Couples who get drunk together have better relationships, study finds

A ten year research project analysing interviews with more than 2,700 couples found women were particularly unhappy in their relationship when they were the only drinker

Rachael Pells
Wednesday 20 July 2016 10:22 BST
Overall, couples had better marriages if both partners drank alcohol or if both partners abstained
Overall, couples had better marriages if both partners drank alcohol or if both partners abstained (Getty)

Married couples who have similar drinking habits tend to be happier than couples where only one partner drinks alcohol, researchers have suggested.

Analysis of data for a nationally representative sample of heterosexual US couples over the age of 50 found that women in particular were more dissatisfied in their relationship when they, but not their husbands, were drinkers.

Overall, couples had better marriages if both partners drank alcohol or if both partners abstained.

“We’re not suggesting that people should drink more or change the way they drink,” said Dr Kira Birditt of the University of Michigan in Ann Arbor, who studies relationships across adulthood and authored the report.

She told Reuters Health: “We’re not sure why this is happening, but it could be that couples that do more leisure time activities together have better marital quality.”

The research, published in Journals of Gerontology B: Psychological Sciences, took into account survey responses from 2,767 married couples participating in a long-term Health and Retirement Survey.

Over a period of ten years, all participants sat interviews with researchers and answered questions about their drinking habits - whether they drank, how many days a week they drank and how many drinks they had each day.

The couples were married for an average of 33 years, and around two-thirds were in their first marriage.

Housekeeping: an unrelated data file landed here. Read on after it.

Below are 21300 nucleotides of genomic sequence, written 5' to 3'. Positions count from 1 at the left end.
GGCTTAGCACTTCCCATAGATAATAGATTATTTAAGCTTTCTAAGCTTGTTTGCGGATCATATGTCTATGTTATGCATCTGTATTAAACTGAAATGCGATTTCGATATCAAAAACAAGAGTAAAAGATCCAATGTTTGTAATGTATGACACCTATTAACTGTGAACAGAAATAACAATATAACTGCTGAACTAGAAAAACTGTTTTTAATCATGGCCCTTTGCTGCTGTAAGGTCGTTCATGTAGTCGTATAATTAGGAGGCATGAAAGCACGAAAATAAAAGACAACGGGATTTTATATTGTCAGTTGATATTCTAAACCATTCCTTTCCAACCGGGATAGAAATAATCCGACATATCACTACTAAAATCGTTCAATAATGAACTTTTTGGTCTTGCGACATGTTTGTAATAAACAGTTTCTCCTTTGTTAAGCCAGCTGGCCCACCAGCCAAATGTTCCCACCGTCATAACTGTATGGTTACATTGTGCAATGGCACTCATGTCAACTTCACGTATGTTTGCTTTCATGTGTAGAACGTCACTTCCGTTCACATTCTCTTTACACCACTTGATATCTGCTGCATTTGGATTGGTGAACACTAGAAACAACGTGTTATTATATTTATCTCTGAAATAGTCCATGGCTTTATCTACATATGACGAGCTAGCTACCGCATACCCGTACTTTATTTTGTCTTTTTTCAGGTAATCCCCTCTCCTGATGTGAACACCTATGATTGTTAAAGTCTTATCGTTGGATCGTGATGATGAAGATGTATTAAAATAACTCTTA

In more than half of the couples studied, both members drank alcohol. While wives were overall less likely to drink alcohol than their husbands, they reported greater dissatisfaction within their marriage when they were the lone drinker within the relationship.

“The study shows that it’s not about how much they’re drinking, it’s about whether they drink at all,” said Ms Birditt.

But, she emphasised, drinking among older adults is becoming an increasing problem, “especially among baby boomers, who seem more accepting of alcohol use.”

Around 20 per cent of men and 6 per cent of the women surveyed proved to have significant drinking problems.

Dr Fred Blow, another researcher at the University of Michigan said: “Problem drinkers are a whole different kettle of fish. Serious heavy drinkers have disruptive relationships with people, particularly their partners. That’s an important issue that should be looked at going forward.”

Speaking on the report,

Elaine Hindal, Chief Executive of the alcohol education charity Drinkaware said: “Alcohol can also have a negative effect on relationships if not drunk in moderation. Alcohol works on the brain to lower our inhibitions which can lead you to say something in an argument which you may come to regret."

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